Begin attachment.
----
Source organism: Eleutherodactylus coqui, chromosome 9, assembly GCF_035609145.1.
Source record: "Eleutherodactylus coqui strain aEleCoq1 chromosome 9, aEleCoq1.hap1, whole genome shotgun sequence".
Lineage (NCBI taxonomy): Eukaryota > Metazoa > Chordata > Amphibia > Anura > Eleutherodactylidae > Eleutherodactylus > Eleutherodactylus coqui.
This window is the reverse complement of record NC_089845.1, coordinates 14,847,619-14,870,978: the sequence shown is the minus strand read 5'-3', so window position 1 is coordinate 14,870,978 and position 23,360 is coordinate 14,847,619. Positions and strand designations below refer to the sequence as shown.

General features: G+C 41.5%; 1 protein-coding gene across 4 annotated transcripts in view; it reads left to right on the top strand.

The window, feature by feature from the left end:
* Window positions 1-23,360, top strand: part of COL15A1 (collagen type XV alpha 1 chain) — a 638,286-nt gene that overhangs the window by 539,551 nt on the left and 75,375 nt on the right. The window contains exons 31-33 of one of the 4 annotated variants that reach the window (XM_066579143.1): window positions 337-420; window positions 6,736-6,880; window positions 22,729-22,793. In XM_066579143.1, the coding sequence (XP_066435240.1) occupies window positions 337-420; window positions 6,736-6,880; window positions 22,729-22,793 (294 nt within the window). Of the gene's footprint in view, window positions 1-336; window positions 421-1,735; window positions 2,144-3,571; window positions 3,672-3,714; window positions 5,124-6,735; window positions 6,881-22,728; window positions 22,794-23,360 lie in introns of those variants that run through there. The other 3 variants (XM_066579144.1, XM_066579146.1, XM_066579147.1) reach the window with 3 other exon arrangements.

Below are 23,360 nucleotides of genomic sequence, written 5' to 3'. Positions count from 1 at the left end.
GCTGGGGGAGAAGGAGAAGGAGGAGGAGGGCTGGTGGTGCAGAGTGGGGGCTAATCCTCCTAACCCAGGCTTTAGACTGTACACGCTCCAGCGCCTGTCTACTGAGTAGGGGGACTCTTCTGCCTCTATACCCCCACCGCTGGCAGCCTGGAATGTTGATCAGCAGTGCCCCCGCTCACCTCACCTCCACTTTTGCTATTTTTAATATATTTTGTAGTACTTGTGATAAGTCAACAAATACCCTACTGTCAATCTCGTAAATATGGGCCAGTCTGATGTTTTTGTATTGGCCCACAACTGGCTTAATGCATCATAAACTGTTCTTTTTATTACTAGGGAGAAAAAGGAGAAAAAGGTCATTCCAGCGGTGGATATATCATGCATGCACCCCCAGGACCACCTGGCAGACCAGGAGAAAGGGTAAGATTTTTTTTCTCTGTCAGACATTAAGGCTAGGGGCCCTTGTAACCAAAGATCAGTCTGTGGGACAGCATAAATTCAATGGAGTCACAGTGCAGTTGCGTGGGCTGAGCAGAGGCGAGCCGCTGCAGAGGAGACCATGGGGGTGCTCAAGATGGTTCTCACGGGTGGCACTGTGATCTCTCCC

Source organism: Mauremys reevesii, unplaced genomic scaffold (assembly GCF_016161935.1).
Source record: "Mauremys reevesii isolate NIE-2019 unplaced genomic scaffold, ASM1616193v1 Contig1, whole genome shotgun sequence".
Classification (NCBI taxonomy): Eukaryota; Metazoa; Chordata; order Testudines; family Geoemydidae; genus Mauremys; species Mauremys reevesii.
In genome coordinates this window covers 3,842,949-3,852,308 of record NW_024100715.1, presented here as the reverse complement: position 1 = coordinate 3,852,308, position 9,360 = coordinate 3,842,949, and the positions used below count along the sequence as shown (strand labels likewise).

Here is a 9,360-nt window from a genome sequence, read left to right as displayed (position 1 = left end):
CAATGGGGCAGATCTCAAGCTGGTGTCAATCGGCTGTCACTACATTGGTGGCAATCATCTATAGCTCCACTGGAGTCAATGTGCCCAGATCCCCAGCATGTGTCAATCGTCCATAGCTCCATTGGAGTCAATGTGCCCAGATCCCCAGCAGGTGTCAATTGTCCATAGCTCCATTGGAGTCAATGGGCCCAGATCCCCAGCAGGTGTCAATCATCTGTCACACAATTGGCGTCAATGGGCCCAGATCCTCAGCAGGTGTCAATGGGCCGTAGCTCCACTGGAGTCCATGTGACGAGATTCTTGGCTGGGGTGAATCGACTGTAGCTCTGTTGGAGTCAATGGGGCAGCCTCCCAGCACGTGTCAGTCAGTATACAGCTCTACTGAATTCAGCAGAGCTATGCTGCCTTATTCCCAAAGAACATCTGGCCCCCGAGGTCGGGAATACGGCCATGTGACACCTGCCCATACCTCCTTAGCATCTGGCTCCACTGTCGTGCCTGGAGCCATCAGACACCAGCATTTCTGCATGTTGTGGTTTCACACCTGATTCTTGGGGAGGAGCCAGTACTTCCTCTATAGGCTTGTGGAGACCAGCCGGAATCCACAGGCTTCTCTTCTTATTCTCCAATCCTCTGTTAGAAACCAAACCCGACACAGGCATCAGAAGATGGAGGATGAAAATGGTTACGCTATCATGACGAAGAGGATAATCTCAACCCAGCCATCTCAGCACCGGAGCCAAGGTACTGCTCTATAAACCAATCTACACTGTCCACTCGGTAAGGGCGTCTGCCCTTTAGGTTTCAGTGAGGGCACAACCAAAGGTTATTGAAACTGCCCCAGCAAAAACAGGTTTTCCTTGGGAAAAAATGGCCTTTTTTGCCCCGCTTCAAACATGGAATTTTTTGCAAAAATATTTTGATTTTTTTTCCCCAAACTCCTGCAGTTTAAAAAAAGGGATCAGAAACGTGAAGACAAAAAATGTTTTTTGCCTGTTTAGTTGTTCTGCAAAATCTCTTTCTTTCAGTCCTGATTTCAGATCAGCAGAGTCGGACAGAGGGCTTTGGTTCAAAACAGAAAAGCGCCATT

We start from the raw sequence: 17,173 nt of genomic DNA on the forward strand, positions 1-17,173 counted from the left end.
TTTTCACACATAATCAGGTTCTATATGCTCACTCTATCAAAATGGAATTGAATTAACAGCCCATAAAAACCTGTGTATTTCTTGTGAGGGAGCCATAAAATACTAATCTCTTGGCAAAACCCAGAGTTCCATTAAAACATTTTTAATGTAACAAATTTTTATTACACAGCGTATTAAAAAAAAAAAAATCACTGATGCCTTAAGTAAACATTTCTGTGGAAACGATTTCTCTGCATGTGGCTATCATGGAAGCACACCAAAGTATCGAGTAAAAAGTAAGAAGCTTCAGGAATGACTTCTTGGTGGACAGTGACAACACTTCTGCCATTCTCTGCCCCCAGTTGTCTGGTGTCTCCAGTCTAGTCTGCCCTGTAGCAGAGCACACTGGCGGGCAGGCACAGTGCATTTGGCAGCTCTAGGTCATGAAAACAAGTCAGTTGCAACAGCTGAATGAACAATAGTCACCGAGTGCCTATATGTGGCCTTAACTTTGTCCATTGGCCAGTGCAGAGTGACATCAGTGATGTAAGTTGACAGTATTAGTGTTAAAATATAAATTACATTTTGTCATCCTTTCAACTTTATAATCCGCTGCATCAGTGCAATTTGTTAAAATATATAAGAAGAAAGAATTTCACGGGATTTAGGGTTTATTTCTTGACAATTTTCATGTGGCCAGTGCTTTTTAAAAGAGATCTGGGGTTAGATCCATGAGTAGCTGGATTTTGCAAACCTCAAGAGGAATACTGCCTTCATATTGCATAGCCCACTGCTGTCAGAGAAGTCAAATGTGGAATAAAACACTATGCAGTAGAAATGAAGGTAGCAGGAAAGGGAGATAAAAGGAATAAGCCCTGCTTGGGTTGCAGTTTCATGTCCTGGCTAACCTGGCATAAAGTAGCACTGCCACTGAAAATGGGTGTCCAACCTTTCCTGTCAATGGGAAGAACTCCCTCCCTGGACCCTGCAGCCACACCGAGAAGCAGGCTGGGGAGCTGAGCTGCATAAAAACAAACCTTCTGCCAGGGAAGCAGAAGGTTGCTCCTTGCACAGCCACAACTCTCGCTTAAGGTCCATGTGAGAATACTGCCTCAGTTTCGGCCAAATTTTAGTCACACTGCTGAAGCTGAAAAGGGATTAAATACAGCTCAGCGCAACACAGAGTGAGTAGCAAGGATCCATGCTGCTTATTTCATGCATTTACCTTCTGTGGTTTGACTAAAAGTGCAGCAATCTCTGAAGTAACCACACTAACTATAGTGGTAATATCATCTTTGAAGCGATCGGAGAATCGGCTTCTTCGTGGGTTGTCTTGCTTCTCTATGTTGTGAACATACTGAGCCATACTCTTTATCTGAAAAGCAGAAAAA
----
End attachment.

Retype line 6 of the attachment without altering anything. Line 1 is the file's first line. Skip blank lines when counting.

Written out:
The window, feature by feature from the left end: